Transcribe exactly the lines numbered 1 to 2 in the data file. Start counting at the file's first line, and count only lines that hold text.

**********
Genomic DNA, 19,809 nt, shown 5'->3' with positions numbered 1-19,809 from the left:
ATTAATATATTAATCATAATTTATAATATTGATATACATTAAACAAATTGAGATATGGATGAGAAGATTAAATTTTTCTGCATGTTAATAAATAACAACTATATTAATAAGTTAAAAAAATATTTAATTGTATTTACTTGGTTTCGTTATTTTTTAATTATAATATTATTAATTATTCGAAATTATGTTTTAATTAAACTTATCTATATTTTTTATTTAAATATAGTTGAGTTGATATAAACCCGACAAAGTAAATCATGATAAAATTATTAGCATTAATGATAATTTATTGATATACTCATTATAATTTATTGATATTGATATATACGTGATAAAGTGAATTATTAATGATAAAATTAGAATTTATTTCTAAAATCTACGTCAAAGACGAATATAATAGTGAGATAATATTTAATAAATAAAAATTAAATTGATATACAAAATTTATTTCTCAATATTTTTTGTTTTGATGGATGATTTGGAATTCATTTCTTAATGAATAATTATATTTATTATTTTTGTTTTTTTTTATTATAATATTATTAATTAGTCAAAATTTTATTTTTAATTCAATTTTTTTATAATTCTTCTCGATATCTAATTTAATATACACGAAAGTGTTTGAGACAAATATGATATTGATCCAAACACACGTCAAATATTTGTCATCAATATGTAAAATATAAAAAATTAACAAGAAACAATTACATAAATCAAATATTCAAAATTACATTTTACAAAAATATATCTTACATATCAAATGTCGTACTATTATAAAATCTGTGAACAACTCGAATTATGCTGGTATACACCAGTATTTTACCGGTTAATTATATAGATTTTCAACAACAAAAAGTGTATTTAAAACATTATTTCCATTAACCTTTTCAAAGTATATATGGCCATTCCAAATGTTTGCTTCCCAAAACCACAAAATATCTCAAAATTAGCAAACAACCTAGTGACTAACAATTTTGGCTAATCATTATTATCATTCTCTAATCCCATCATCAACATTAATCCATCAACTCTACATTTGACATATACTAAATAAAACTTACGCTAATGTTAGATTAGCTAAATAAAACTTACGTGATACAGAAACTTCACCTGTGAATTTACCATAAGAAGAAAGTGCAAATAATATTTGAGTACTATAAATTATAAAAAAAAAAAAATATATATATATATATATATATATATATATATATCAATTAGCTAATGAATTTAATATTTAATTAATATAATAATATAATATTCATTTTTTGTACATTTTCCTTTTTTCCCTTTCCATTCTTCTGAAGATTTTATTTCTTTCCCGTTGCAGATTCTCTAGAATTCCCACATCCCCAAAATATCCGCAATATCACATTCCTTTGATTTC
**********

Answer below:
Genomic DNA, 19,809 nt, shown 5'->3' with positions numbered 1-19,809 from the left:
ATTAATATATTAATCATAATTTATAATATTGATATACATTAAACAAATTGAGATATGGATGAGAAGATTAAATTTTTCTGCATGTTAATAAATAACAACTATATTAATAAGTTAAAAAAATATTTAATTGTATTTACTTGGTTTCGTTATTTTTTAATTATAATATTATTAATTATTCGAAATTATGTTTTAATTAAACTTATCTATATTTTTTATTTAAATATAGTTGAGTTGATATAAACCCGACAAAGTAAATCATGATAAAATTATTAGCATTAATGATAATTTATTGATATACTCATTATAATTTATTGATATTGATATATACGTGATAAAGTGAATTATTAATGATAAAATTAGAATTTATTTCTAAAATCTACGTCAAAGACGAATATAATAGTGAGATAATATTTAATAAATAAAAATTAAATTGATATACAAAATTTATTTCTCAATATTTTTTGTTTTGATGGATGATTTGGAATTCATTTCTTAATGAATAATTATATTTATTATTTTTGTTTTTTTTTATTATAATATTATTAATTAGTCAAAATTTTATTTTTAATTCAATTTTTTTATAATTCTTCTCGATATCTAATTTAATATACACGAAAGTGTTTGAGACAAATATGATATTGATCCAAACACACGTCAAATATTTGTCATCAATATGTAAAATATAAAAAATTAACAAGAAACAATTACATAAATCAAATATTCAAAATTACATTTTACAAAAATATATCTTACATATCAAATGTCGTACTATTATAAAATCTGTGAACAACTCGAATTATGCTGGTATACACCAGTATTTTACCGGTTAATTATATAGATTTTCAACAACAAAAAGTGTATTTAAAACATTATTTCCATTAACCTTTTCAAAGTATATATGGCCATTCCAAATGTTTGCTTCCCAAAACCACAAAATATCTCAAAATTAGCAAACAACCTAGTGACTAACAATTTTGGCTAATCATTATTATCATTCTCTAATCCCATCATCAACATTAATCCATCAACTCTACATTTGACATATACTAAATAAAACTTACGCTAATGTTAGATTAGCTAAATAAAACTTACGTGATACAGAAACTTCACCTGTGAATTTACCATAAGAAGAAAGTGCAAATAATATTTGAGTACTATAAATTATAAAAAAAAAAAAATATATATATATATATATATATATATATATATATCAATTAGCTAATGAATTTAATATTTAATTAATATAATAATATAATATTCATTTTTTGTACATTTTCCTTTTTTCCCTTTCCATTCTTCTGAAGATTTTATTTCTTTCCCGTTGCAGATTCTCTAGAATTCCCACATCCCCAAAATATCCGCAATATCACATTCCTTTGATTTC